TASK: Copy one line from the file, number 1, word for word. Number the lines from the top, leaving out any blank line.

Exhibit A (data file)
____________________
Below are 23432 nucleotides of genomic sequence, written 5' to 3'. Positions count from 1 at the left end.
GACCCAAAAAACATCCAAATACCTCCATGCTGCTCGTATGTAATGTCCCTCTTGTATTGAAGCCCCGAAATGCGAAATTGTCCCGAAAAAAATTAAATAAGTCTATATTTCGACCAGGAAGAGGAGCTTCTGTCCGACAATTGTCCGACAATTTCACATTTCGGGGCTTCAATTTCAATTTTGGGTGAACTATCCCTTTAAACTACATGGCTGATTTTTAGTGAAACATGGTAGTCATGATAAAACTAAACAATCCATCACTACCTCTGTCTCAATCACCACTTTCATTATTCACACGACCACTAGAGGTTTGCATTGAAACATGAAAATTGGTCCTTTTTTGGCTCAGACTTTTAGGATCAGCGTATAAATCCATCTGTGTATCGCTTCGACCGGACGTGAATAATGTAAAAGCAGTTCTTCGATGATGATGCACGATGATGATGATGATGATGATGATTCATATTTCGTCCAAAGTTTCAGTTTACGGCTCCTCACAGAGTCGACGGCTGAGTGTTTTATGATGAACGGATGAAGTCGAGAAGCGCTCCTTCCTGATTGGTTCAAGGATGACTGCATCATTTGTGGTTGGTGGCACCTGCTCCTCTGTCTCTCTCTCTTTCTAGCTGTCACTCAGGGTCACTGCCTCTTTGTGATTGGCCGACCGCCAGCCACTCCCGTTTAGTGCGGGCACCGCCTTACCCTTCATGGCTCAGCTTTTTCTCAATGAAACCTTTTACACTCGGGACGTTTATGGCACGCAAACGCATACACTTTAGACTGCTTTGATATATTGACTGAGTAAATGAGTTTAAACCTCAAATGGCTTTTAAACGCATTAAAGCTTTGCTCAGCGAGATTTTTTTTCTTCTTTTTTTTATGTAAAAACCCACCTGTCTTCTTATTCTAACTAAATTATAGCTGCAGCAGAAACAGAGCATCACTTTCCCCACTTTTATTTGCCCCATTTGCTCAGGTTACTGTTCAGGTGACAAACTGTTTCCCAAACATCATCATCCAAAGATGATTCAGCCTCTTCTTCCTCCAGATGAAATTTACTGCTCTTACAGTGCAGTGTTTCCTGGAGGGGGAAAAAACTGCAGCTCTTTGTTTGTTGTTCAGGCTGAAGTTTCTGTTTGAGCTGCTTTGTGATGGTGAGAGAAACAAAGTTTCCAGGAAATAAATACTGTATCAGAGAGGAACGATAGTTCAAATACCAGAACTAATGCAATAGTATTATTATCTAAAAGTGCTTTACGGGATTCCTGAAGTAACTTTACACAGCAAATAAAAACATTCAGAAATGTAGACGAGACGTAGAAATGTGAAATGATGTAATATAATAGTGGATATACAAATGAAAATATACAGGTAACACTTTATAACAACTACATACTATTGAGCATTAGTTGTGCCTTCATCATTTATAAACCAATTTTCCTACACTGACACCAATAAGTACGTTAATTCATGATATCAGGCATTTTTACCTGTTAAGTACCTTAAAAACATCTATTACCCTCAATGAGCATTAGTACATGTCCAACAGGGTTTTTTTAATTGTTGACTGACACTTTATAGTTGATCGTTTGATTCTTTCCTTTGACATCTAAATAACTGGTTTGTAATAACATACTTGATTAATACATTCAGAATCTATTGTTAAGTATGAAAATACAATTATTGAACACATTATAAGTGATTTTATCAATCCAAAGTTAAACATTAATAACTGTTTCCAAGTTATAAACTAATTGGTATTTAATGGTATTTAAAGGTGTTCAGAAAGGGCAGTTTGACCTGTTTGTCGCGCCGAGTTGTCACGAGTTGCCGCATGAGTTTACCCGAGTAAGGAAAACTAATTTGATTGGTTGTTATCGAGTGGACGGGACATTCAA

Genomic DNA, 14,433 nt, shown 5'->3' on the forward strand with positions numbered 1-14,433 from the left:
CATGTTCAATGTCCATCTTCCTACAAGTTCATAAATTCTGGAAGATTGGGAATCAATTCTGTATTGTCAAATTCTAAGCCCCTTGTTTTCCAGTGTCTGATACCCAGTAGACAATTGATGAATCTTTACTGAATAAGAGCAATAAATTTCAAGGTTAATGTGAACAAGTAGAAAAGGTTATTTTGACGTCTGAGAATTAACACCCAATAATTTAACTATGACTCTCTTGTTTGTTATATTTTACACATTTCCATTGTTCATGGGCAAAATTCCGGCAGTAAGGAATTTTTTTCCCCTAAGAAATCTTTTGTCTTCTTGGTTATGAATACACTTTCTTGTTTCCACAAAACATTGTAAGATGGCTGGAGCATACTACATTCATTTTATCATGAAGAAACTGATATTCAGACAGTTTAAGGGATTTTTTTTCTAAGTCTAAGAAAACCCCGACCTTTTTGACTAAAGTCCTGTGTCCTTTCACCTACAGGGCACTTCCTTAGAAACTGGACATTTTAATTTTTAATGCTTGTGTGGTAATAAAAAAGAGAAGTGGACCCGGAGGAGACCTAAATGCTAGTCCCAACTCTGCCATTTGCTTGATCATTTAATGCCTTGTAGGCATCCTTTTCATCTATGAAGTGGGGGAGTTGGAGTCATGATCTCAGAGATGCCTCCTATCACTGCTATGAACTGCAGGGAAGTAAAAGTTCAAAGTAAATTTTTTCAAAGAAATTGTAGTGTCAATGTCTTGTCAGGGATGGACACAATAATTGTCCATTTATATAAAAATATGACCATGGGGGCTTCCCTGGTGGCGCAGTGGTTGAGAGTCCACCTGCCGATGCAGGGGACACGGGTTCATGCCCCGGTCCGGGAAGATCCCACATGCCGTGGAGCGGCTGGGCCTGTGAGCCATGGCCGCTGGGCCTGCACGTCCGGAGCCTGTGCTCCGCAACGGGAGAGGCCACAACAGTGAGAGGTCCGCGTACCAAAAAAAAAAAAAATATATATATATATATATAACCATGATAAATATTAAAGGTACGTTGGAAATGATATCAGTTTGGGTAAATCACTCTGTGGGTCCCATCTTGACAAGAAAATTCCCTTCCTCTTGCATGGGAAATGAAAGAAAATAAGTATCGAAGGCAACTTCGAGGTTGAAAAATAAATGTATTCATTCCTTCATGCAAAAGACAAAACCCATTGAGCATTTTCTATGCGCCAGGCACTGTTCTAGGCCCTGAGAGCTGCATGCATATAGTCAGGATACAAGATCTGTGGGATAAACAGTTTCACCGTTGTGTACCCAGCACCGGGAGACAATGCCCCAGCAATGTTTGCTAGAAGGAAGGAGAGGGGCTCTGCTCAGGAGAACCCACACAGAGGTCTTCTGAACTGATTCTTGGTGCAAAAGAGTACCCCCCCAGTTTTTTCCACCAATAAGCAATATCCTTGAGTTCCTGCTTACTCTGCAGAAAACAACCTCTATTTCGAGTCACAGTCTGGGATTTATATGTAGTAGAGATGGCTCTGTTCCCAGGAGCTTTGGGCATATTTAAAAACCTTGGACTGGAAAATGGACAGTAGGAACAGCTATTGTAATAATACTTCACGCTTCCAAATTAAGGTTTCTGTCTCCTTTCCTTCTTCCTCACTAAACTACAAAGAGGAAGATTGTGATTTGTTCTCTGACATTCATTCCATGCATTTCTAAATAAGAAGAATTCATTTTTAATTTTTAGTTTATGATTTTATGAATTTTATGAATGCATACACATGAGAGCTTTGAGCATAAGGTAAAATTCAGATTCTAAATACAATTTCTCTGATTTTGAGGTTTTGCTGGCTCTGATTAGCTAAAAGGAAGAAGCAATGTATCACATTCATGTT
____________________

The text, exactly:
Below are 23432 nucleotides of genomic sequence, written 5' to 3'. Positions count from 1 at the left end.